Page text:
Staff Publications

Staff Publications

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    'Staff publications' is the digital repository of Wageningen University & Research

    'Staff publications' contains references to publications authored by Wageningen University staff from 1976 onward.

    Publications authored by the staff of the Research Institutes are available from 1995 onwards.

    Full text documents are added when available. The database is updated daily and currently holds about 240,000 items, of which 72,000 in open access.

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Record number 416795
Title Strong decline of gene diversity in local populations of the highly endangered Common hamster (Cricetus cricetus) in the western part of its European range
Author(s) Haye, M.J.J. la; Neumann, K.; Koelewijn, H.P.
Source Conservation Genetics 13 (2012)2. - ISSN 1566-0621 - p. 311 - 322.
Department(s) CE - Molecular Ecology Ecotoxicology and Wildlife Management
Publication type Refereed Article in a scientific journal
Publication year 2012
Keyword(s) bottlenecks - conservation - variability - drift - l.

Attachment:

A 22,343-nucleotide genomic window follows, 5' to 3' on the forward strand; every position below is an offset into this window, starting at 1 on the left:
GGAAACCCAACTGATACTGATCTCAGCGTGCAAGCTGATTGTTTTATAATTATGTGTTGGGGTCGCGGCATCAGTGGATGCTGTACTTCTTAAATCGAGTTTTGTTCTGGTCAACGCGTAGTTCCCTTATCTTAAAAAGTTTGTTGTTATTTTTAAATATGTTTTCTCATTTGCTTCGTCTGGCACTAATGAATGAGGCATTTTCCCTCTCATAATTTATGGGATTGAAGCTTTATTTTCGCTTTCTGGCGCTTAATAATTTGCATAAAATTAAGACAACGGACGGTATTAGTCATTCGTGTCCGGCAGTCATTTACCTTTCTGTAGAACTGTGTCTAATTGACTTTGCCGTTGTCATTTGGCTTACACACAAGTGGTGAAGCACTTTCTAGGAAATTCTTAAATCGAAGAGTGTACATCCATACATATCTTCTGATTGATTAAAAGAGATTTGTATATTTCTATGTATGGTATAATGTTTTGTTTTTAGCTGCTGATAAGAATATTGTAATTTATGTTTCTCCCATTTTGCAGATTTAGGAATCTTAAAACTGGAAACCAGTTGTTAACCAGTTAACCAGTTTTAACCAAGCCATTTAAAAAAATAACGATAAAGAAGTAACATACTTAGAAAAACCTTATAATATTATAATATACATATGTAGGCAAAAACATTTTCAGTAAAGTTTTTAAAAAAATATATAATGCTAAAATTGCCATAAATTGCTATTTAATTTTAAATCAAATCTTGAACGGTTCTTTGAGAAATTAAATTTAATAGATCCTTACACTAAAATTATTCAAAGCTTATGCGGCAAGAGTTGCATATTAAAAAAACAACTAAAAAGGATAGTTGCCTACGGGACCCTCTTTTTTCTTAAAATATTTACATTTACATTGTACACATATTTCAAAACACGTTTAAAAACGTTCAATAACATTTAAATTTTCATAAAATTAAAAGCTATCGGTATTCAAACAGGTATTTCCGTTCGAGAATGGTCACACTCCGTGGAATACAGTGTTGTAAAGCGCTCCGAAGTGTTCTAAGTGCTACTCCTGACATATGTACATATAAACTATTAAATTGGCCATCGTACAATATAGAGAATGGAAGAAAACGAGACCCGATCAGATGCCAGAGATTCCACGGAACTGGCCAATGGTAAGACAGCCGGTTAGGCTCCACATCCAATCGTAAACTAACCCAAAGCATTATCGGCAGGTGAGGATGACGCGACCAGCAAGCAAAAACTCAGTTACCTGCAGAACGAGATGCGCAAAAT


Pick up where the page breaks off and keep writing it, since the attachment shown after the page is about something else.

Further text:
Abstract The Common hamster (Cricetus cricetus) has declined by more than 99% in the westernmost part of its range in Belgium, the Netherlands and the adjacent German federal state of North Rhine-Westphalia (BNN region) during recent decades. Various conservation schemes are ongoing to support the remaining populations, including restoration of the habitat, captive breeding and reintroductions. One of the factors determining the success of conservation actions is the genetic constitution of the remaining populations. We therefore measured the genetic variation in current BNN hamster populations and compared the outcome with the genetic variation in museum samples from the historical, non-fragmented, population. Most of the current populations have lost the majority of their rare alleles and individual animals have become nearly homozygous. Since different alleles became fixed in different populations, this has resulted in strong genetic differentiation between current populations and reflects the strength of drift and inbreeding processes in small and isolated populations. Despite this differentiation, the total gene diversity of these small populations combined is not much less than that of the historical population. Hence, the main genetic difference between historical and present is not in terms of total genetic variation or number of alleles in the BNN region, but in the distribution of this variation over the populations.
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